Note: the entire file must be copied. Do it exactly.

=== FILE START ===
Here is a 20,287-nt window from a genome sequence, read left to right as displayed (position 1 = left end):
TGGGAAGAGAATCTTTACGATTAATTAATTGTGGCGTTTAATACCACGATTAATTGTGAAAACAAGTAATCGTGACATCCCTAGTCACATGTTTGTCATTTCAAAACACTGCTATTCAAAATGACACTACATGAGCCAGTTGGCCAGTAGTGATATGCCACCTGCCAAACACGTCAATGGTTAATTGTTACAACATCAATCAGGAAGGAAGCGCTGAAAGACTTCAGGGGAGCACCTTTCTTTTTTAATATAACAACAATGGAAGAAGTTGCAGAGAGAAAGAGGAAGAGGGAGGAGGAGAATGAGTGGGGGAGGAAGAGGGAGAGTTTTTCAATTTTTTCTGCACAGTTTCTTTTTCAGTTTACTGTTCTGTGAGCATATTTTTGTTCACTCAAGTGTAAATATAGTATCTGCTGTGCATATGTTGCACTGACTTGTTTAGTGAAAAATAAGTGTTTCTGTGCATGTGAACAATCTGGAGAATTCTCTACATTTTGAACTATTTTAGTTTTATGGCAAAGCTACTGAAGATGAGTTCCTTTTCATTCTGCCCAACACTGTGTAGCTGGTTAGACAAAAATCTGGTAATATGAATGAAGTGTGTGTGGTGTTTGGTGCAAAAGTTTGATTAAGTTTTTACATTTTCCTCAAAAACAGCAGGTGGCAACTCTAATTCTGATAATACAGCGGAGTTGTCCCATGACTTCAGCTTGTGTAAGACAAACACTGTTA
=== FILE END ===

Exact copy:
Here is a 20,287-nt window from a genome sequence, read left to right as displayed (position 1 = left end):
TGGGAAGAGAATCTTTACGATTAATTAATTGTGGCGTTTAATACCACGATTAATTGTGAAAACAAGTAATCGTGACATCCCTAGTCACATGTTTGTCATTTCAAAACACTGCTATTCAAAATGACACTACATGAGCCAGTTGGCCAGTAGTGATATGCCACCTGCCAAACACGTCAATGGTTAATTGTTACAACATCAATCAGGAAGGAAGCGCTGAAAGACTTCAGGGGAGCACCTTTCTTTTTTAATATAACAACAATGGAAGAAGTTGCAGAGAGAAAGAGGAAGAGGGAGGAGGAGAATGAGTGGGGGAGGAAGAGGGAGAGTTTTTCAATTTTTTCTGCACAGTTTCTTTTTCAGTTTACTGTTCTGTGAGCATATTTTTGTTCACTCAAGTGTAAATATAGTATCTGCTGTGCATATGTTGCACTGACTTGTTTAGTGAAAAATAAGTGTTTCTGTGCATGTGAACAATCTGGAGAATTCTCTACATTTTGAACTATTTTAGTTTTATGGCAAAGCTACTGAAGATGAGTTCCTTTTCATTCTGCCCAACACTGTGTAGCTGGTTAGACAAAAATCTGGTAATATGAATGAAGTGTGTGTGGTGTTTGGTGCAAAAGTTTGATTAAGTTTTTACATTTTCCTCAAAAACAGCAGGTGGCAACTCTAATTCTGATAATACAGCGGAGTTGTCCCATGACTTCAGCTTGTGTAAGACAAACACTGTTA